PROMPT, (Prompts for Restructuring Oral Muscular Phonetic Targets) is a holistic, dynamic, multi-sensory therapeutic program developed for the assessment and treatment of speech production disorders.
PROMPT has often been recognised for its use of tactile-kinesthetic articulatory prompts (cues), on the jaw, face and under the chin that help to develop or restructure speech production output. However and more importantly PROMPT is about the dynamic way a child is viewed and treated. Depending on the nature of the delay or disorder this perspective may derive from normal child acquisition models of development or from models that stress maximising the child’s potential in spite of disordered or damaged systems. In its truest sense PROMPT is about developing appropriate, interactive oral communication for use in relationships and learning.
Deborah Hayden, Executive Director and the creator of PROMPT, began developing the technique of PROMPT 30 years ago. Her experiences have included work with infants, toddlers, children, adolescents, adults and geriatrics. As her experience and understanding of the development and breakdown of human systems (sensory, perception, cognition, ideation, planning and action) has evolved, so has PROMPT.
What is unique about PROMPT is that it is a human philosophy that looks to create unique programs for each person based on the combination of many factors to support speech production change.
In brief, PROMPT is concerned with all areas of the child’s development and how he/she uses all domains (Physical, Mental and Social) to interact verbally with significant others. In Assessment all sensory modalities e.g. auditory, visual and tactile-kinesthetic are considered as well as speech sub-system development. For example, tone, breath support, mandibular, labial-facial and lingual control. How these systems have developed and contribute to speech production is assessed fully.
After evaluating how the child functions overall, e.g. how they have developed and are currently using communication strategies and the speech-motor system; treatment suggestions are developed. In treatment planning all of the above information is then taken into account and structured to enable the child to make the most of their physical, cognitive, social and speech sub-system developmental levels.
Usually, the creation of a lexicon (vocabulary), that will enable the child to functionally practice and use the new or rebalanced motor actions is created.
This lexicon is developed with the family and school team members.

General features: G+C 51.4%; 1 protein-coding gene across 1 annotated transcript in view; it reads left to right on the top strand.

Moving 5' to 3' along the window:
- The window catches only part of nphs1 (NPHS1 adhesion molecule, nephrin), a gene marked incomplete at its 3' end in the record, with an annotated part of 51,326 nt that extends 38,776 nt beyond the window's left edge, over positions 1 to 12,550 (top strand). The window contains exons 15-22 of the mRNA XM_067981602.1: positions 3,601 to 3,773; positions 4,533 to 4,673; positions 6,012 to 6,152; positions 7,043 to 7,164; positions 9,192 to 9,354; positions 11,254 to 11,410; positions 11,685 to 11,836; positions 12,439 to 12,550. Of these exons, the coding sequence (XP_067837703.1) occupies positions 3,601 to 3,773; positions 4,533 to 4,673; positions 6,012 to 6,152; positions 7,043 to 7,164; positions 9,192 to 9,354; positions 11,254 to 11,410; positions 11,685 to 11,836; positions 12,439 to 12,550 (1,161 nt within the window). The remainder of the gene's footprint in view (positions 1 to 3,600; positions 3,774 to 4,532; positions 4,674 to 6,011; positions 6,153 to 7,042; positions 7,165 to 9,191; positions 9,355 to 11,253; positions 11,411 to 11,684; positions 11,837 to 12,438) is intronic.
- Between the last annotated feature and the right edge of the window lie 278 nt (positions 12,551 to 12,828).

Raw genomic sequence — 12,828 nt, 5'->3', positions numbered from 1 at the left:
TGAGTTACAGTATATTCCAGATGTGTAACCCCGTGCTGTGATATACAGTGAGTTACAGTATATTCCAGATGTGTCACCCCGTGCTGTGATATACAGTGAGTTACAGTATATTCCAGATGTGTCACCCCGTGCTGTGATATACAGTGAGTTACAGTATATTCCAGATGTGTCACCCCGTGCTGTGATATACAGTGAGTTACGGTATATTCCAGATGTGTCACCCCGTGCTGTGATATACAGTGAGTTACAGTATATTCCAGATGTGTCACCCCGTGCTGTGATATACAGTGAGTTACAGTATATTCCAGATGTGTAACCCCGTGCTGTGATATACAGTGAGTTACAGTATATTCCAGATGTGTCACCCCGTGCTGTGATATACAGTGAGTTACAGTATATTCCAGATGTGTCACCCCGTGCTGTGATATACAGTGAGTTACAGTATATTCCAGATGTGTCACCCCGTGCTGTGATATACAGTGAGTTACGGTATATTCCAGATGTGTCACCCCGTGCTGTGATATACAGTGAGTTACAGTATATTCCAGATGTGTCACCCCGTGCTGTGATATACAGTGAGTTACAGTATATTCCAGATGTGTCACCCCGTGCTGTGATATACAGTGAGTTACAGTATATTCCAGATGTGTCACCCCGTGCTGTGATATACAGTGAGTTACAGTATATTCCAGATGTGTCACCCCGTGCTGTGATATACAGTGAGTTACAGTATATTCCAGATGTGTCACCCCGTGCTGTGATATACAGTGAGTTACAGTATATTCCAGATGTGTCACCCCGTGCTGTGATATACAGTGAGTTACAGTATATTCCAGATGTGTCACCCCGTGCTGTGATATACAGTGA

PROMPT’S effectiveness is due to several key aspects. The Core elements that are considered essential in PROMPT treatment are:
- The use of tactile-kinesthetic information as a critical modality for recognising, integrating and developing cognitive, linguistic and motor behaviour.
- Determining a Communication Focus e.g. an aspect of development in which to embed and focus communication intervention, for example, self-help or activities of daily living, interactive communication routines, play skills or pre-linguistic, pre-academic or academic learning.
- Developing Goals and embedding objectives that embody the Communication Focus and work towards motor/language, cognitive and social function.
- Determining how the chosen goals then affect activities and toys/materials choices and how these in turn affect the child’s ability to process and produce motor actions.
- Insuring that a high degree of motor/sound practice, for accuracy of productions and generalisation of these into novel syllables and words, (within naturalistic activities) are used within each session.
- The inclusion of reciprocal interaction and choice making in almost every turn.
- Presentation of the same/similar activities over time to provide a structure in which increased motor-language complexity and cognitive learning of events and sequences can be learned.
- Deciding on the purpose of prompting and what types of prompts should be used to support and develop speech-motor control for speech and language. (Deborah Hayden – The Prompt Institute)
In my search for appropriate interventions for David, I was fortunate to find Prompt (see below description of Prompt) through a friend of mine in New York. Shortly thereafter, I hopped on a plane with David and spent some time with one of the prompt therapists in Austin Texas. Having researched the prompt technique before I left, I was pleasantly surprised to find out that it was even better than I had anticipated. In all the time I have spent searching for interventions to get David to speak verbally, prompt is the one intervention that makes complete sense. (Ilana Gerschlowitz – Managing Director Star Academy)